The US model, where the society borrows to consume and then falls back on state support, is close to breaking point.
“If you suffer from small loans, you have a problem; but when you borrow alarmingly large sums, then it is the lender who will suffer greater problem!”
Simply put, this is the dangerous financial position of the US presently, undermining its continued ability to raise borrowings or to service them. If its debt bubble bursts, it is feared that the global economy will bear the brunt, reminiscent of the1929 Great Depression.
The national official debt of the US Treasury capped at $14 trillion has made Standard and Poor’s downgrade US credit rating for the first time ever. But, according to Laurence J Kotlikoff, who was Senior Economist on President Reagan’s council of Economic Advisors, this national official debt is just the “tip of the iceberg.”
Add to this the “unofficial” part, which includes social security promises (Medicare and Medicaid, which got the blessings of the US Supreme Court recently) and the defence expenditures, after deducting all the expected tax collections of the Federal Government — and the fiscal gap could be to unimaginable levels.
The last three decades saw a massive tenfold increase in the debt of the US, from $5 trillion in 1980 to about $54 trillion today.
The gap between official debt and overall debt as shown by the chart is not known, but even the official debt of $14 trillion can, by no means, be a comforting figure to either the borrowers or lenders.
During the same period, interest rates on savings were drastically cut to discourage savings, driving households to move their savings to the stock market.
They not only spent at levels that exhausted their savings but also went beyond and borrowed heavily, the repayment of which was contingent on a stagnated market.
Post 9/11, the stock market suffered as a sequel to the “dotcom bubble” and the economy took a beating.
The Federal Reserve reduced interest rates to attractive lower levels, making it easier for financial institutions to borrow money and continue issuing debt liberally, and at very low interest rates.
Such loans were made to ‘sub-prime’ customers who were unable to make mortgage payments when the economic situation took a turn for the worse. The interest rate on these mortgage loans started increasing in 2007, creating a housing crisis in 2008 which spun out of control.
The economy took a further beating, the stock market plummeted, and there was further unemployment.
A common factor in this escalating crisis is the constantly rising level of debt, both at the household and the Government levels. This trend persists, despite the continued recessionary trend in the economy.
Debt has been tackled not by encouraging savings (thereby reducing debt and increasing the ability to service it), but by injecting into the system a further dose of debt, which is used not to create assets, but for consumption.
‘Shop-until-you-drop’ greed was consciously promoted by making available easy money at household levels, so that this consumer spending would expand the market, and consequently, taxes for the Government.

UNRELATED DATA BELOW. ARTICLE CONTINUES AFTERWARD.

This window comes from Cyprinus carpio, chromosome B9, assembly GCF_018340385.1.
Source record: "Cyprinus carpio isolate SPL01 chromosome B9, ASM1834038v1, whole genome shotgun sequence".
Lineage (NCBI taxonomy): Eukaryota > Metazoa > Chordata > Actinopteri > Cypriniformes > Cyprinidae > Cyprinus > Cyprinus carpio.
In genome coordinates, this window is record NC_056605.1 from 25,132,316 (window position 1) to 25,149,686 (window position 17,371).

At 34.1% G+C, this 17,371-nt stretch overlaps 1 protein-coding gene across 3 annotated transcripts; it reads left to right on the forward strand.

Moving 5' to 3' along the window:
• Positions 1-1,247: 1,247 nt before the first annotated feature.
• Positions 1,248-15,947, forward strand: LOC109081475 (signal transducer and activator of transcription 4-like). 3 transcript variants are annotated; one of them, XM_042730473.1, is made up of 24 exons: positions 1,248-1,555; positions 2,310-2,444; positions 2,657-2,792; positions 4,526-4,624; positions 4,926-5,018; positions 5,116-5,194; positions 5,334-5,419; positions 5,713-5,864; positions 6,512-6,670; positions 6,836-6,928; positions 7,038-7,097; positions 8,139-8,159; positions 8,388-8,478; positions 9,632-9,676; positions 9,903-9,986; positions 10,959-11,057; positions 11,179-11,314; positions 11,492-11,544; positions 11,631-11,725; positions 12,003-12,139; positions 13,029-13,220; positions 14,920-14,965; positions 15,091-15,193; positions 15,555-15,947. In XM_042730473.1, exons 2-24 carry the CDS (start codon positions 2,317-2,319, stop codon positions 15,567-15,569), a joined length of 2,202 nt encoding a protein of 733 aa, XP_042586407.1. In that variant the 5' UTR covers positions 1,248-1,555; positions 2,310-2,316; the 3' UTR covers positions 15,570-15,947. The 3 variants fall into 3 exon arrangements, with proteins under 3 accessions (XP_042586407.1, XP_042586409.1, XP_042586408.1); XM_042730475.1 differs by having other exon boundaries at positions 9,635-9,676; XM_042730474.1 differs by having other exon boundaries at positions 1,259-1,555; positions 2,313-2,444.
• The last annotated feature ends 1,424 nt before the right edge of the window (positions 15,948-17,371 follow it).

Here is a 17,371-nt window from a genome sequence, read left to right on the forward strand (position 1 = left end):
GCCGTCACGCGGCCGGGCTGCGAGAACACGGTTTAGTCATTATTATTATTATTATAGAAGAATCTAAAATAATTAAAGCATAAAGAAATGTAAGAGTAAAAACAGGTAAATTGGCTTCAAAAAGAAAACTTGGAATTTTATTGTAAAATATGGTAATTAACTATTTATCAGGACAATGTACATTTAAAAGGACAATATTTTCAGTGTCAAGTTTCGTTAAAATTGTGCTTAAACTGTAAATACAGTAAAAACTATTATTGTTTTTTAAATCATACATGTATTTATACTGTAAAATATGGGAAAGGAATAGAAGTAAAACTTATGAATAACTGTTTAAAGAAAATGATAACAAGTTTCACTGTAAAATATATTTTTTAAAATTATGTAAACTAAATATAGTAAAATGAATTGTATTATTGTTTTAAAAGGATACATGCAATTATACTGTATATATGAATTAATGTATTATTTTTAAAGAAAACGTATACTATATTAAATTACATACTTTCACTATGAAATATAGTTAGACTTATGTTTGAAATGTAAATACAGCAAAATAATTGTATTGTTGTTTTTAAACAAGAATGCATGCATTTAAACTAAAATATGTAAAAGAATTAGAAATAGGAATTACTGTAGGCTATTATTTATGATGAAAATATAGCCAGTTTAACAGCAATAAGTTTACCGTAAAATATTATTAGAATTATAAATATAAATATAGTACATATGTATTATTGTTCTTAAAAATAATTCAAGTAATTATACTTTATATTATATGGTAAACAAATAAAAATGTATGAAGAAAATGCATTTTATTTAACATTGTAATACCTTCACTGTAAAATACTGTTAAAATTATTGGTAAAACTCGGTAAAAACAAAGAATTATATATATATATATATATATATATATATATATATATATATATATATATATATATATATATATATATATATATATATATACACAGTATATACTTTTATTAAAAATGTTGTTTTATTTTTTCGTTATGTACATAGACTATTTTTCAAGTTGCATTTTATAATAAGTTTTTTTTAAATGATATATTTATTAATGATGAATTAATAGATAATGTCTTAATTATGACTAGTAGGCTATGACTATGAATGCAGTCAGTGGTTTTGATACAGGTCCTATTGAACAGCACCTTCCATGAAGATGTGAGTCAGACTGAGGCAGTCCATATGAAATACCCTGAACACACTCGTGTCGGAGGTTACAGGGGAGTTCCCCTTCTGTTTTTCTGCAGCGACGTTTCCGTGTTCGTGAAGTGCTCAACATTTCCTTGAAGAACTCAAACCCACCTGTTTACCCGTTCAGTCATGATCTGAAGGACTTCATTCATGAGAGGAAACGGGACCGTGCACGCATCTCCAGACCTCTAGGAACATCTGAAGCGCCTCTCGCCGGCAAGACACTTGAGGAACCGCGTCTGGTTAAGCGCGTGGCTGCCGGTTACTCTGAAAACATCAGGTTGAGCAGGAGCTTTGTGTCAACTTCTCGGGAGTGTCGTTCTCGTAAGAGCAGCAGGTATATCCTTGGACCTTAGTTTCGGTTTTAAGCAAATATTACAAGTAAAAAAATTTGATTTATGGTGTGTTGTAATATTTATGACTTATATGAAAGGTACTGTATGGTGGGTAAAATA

But this has just turned counter-productive. Heightened consumerism has resulted in unsustainable levels of debt, and created an unabated appetite for US borrowings.
The perceived strength of the US currency is under challenge.
The US, in the last few decades, has been the beneficiary of large FDI flows into its economy, along with talent.
Its continued ability to attract capital and talent is under threat. This is contracting the economy and increasing joblessness.
The capacity to spend will also fall, further contracting the economy.
LEARNING FROM ASIA
The very theory of consumerism-propelled growth is eliminating consumers.
The US Federal Government, if anything, has taught its society how to be trapped in a mess by “living beyond one’s means”.
This irresponsible behaviour of “borrow to spend” will push the whole world into a kind of economic turmoil that is expected to get deeper and last longer, before a new world order emerges.
Those who follow the US economy would know about the recent bankruptcy of a 120-year law firm. Dewey & Leboeuf LLP filed for Chapter 11 protection last month. This was followed by the announcement of bankruptcy of municipalities.
More such news will arrive in the coming months, in addition to countries in the EU, such as Italy, Spain, Portugal and Greece, struggling in spite of bailouts for their already suffocating levels of debt.
For once, the West will have to borrow the idea of savings from its Asian counter-parts, in the place of its debt-driven consumerism, to reverse its declining trend.
Asian countries are no exceptions to this global problem of household debt, but they are expected to have relatively greater resilience.
Their savings, and the family acting as an informal institution of insurance, will enable them to “de-couple” from external uncertainties for a longer period of time.
This would also be an eye-opener that inter-dependence within family as an institution is a more sustainable approach than heightened individualism, with strong dependence on the state.
This holds true, no matter how good the delivery systems of the state may be.
(The author is a corporate lawyer and fellow of ICAI.)